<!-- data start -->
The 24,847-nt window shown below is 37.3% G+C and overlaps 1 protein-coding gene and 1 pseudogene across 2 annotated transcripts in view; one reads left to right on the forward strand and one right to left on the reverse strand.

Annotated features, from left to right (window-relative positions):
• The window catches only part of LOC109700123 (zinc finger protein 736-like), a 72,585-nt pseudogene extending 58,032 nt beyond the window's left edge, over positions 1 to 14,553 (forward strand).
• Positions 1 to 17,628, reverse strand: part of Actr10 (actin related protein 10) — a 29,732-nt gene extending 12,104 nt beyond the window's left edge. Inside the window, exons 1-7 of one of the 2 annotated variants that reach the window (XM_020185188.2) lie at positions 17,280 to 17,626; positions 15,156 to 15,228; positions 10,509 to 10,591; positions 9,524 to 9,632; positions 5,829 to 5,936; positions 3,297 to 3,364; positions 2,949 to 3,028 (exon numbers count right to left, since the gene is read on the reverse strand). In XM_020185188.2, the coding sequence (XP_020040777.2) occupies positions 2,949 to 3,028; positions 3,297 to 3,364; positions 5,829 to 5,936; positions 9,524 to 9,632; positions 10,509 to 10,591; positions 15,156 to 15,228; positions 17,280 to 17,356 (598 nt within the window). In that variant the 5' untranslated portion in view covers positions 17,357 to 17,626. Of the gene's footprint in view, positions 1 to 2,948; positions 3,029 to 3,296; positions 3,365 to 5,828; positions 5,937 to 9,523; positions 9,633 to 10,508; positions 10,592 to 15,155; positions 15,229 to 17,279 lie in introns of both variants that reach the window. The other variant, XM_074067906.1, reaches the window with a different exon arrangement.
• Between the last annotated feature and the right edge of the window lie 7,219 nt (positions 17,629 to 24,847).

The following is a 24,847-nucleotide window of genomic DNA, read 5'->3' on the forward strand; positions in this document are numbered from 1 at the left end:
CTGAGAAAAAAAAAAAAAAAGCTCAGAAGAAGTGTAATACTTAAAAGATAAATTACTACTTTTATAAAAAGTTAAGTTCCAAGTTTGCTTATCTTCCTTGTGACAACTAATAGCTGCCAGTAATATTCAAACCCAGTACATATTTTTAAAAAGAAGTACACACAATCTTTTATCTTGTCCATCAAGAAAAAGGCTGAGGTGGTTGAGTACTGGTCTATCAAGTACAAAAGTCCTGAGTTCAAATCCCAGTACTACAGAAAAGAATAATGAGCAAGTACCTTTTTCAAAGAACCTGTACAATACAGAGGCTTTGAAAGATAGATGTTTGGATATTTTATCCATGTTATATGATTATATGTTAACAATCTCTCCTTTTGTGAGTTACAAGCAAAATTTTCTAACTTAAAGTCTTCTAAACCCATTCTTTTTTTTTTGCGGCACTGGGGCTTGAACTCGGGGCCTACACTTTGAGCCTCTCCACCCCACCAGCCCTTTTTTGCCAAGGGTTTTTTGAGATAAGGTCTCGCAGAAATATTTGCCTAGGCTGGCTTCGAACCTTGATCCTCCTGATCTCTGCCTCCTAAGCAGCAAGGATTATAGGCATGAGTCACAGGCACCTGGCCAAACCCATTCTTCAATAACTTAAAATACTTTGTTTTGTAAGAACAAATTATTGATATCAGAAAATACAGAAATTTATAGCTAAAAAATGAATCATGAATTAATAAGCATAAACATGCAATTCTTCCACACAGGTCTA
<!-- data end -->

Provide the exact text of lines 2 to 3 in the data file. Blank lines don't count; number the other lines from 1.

Annotated features, from left to right (window-relative positions):
• The window catches only part of LOC109700123 (zinc finger protein 736-like), a 72,585-nt pseudogene extending 58,032 nt beyond the window's left edge, over positions 1 to 14,553 (forward strand).